Between 1980 and 2010, the college wage premium in U.S. labor markets with larger initial shares of high-skill service employment grew substantially faster than the nationwide average. I show how this trend can be explained within the con- text of a Ricardian model of interregional trade, where a reduction in communication costs magnifies regional specialization in high-skill services, raising the skill premium in service-exporting regions and reducing it in service-importing regions. Quantita- tively, I show that the decline in communication costs I infer from sectoral trade im- balances can explain a substantial part of the differential skill premium growth across U.S. labor markets in the data. These regional changes aggregate to account for 30 percent of the rise in the overall U.S. college wage premium between 1980 and 2010.
Neighborhoods in the US differ substantially in the educational and economic oppor- tunities that they offer to children who grow up in them. We develop and estimate a structural spatial equilibrium model of residential and education choice to study the effects of school financing policies on education outcomes, intergenerational mobility, and welfare - at the local and aggregate level. Our model generates persistent effects of children’s neighborhoods on adult outcomes through local labor market access and local human capital formation. Local school funding is an important component of the latter. We estimate the model using a range of US Census datasets by fitting model predictions to regional data of the actual US geography. We use the estimated model to study the effects of counterfactual policy interventions, in particular, the equalization of school funding across all students. We find that general equilibrium responses in local prices and local skill compositions significantly dampen the partial equilibrium ef- fects of the policy, so that effects on education outcomes and intergenerational mobility are positive but only moderate in general equilibrium.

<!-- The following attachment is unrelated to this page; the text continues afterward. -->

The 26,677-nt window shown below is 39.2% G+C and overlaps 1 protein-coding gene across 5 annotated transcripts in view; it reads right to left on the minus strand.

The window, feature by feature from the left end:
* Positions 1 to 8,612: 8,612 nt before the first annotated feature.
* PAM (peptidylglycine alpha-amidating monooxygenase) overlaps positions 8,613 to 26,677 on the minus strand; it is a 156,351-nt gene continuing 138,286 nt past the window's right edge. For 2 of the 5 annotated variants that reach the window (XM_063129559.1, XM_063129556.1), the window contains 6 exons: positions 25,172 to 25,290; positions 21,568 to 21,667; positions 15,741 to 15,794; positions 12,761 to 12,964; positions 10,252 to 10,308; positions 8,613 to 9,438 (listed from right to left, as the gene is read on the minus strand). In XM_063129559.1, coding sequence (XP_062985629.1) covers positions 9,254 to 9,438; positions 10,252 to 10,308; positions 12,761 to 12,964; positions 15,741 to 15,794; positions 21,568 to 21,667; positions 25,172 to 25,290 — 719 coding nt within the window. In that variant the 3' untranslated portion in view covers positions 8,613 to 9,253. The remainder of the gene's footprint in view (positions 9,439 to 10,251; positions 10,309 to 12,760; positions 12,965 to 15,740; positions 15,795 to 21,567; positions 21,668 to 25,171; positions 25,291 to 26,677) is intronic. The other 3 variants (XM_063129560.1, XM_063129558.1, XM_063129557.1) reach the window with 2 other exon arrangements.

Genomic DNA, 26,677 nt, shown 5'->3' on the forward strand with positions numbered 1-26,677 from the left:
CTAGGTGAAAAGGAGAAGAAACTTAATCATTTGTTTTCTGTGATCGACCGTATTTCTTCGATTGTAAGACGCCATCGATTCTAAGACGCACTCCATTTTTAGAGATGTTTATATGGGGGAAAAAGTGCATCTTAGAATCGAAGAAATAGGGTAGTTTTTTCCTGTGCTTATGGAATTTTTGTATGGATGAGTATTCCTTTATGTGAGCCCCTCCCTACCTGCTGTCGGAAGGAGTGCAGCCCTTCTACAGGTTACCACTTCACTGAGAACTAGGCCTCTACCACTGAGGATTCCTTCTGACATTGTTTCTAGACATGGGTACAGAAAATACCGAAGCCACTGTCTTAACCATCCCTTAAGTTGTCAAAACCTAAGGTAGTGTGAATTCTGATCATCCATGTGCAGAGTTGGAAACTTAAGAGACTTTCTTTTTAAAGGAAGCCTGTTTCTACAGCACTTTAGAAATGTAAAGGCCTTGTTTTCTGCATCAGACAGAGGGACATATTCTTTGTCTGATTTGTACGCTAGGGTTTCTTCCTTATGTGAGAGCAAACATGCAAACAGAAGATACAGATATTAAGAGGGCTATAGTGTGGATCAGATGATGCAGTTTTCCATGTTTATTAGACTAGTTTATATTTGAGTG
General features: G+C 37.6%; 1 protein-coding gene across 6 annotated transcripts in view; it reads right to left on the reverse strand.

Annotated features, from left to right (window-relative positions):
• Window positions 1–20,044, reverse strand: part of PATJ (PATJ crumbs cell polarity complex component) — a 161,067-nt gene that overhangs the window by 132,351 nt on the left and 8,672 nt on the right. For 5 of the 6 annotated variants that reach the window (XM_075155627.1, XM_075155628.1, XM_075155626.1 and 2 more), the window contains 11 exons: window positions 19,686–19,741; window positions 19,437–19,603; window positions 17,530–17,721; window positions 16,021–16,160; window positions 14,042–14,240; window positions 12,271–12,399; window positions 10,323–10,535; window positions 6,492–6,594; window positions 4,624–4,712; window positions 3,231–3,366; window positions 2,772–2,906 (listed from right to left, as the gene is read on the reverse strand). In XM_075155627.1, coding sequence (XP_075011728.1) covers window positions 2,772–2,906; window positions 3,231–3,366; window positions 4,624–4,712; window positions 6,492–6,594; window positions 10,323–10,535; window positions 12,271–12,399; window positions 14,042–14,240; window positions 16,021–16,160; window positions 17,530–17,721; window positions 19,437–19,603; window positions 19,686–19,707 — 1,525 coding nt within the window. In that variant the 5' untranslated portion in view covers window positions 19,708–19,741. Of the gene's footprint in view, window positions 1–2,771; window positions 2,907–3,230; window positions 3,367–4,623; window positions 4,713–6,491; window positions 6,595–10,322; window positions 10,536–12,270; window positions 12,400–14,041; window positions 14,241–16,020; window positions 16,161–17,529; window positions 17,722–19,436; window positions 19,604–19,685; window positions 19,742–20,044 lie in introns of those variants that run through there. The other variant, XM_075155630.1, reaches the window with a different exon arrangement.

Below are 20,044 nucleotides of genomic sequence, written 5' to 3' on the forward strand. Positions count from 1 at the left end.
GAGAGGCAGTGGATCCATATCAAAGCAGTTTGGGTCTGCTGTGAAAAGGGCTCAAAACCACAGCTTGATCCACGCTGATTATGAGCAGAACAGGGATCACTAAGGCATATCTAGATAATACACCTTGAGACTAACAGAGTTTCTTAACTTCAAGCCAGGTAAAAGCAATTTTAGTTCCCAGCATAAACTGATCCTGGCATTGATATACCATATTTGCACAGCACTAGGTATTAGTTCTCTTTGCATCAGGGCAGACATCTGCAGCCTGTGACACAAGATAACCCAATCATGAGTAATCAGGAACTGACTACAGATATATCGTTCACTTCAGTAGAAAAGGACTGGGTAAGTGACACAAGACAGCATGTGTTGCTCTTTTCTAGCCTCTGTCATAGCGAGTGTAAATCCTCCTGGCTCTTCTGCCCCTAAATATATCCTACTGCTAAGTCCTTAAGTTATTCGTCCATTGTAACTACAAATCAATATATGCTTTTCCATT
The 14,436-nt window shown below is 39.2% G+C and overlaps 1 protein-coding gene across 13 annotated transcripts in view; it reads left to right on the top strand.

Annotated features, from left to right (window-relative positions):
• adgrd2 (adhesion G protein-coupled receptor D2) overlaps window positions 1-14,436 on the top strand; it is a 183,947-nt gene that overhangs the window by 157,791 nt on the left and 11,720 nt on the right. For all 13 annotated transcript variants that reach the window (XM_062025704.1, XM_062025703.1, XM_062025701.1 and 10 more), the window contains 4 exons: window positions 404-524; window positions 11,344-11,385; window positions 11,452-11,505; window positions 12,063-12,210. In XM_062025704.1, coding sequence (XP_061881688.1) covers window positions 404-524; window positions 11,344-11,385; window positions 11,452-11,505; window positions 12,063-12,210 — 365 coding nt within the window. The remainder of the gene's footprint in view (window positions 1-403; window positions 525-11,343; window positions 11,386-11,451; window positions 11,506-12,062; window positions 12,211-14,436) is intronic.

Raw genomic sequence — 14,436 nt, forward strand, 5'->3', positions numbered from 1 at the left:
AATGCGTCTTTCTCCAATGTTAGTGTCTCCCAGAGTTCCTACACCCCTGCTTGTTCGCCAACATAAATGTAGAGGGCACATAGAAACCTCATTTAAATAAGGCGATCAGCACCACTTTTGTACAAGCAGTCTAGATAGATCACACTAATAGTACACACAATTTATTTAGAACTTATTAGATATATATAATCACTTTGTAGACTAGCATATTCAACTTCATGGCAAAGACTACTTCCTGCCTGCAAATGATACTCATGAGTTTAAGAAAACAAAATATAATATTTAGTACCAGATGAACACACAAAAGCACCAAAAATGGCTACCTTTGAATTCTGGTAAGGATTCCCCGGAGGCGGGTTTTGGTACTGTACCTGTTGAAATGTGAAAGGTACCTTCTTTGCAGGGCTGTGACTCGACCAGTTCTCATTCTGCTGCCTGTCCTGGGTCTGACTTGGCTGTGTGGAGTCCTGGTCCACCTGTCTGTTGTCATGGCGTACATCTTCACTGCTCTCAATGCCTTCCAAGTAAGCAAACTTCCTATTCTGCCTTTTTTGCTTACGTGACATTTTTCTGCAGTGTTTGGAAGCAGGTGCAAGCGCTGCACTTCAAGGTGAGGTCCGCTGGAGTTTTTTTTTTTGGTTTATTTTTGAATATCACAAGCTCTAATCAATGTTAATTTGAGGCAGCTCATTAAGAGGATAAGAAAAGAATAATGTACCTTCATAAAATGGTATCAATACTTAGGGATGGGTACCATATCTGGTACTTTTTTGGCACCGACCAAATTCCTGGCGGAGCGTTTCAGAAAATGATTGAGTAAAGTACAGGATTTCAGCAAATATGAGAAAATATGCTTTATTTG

This paper studies the spatial implications of structural change. The secular decline in spending on agricultural goods hurts workers in rural locations and increases the return to moving towards non-agricultural labor markets. We combine detailed spatial data for the U.S. between 1880 and 2000 with a novel quantitative theory to analyze this process and to quantify its macroeconomic implications. We show that spatial reallocation across labor markets accounts for almost none of the aggregate decline in agricultural employment. The reason is that population flows, while large in the aggregate, were only weakly correlated with agricultural specialization. Labor mobility nevertheless had important aggregate effects. Without migration income per capita would have been 15% lower. Moreover, spatial welfare inequality would have been substantially higher, especially among low-skilled, agricultural workers, which were particularly exposed to the structural transformation.
Discrete choice problems with complementarities are prevalent in economics but the large dimensionality of potential solutions substantially limits the scope of their application. We define and characterize a general class that we term combinatorial discrete choice problems and show that it covers many existing problems in economics and engineering. We propose single crossing differences (SCD) as the sufficient condition to guarantee that simple recursive procedures can find the global maximum. We introduce an algorithm motivated by this condition and show how it can be used to revisit problems whose computation was deemed infeasible before. We finally discuss results for a class of games characterized by these sufficient conditions.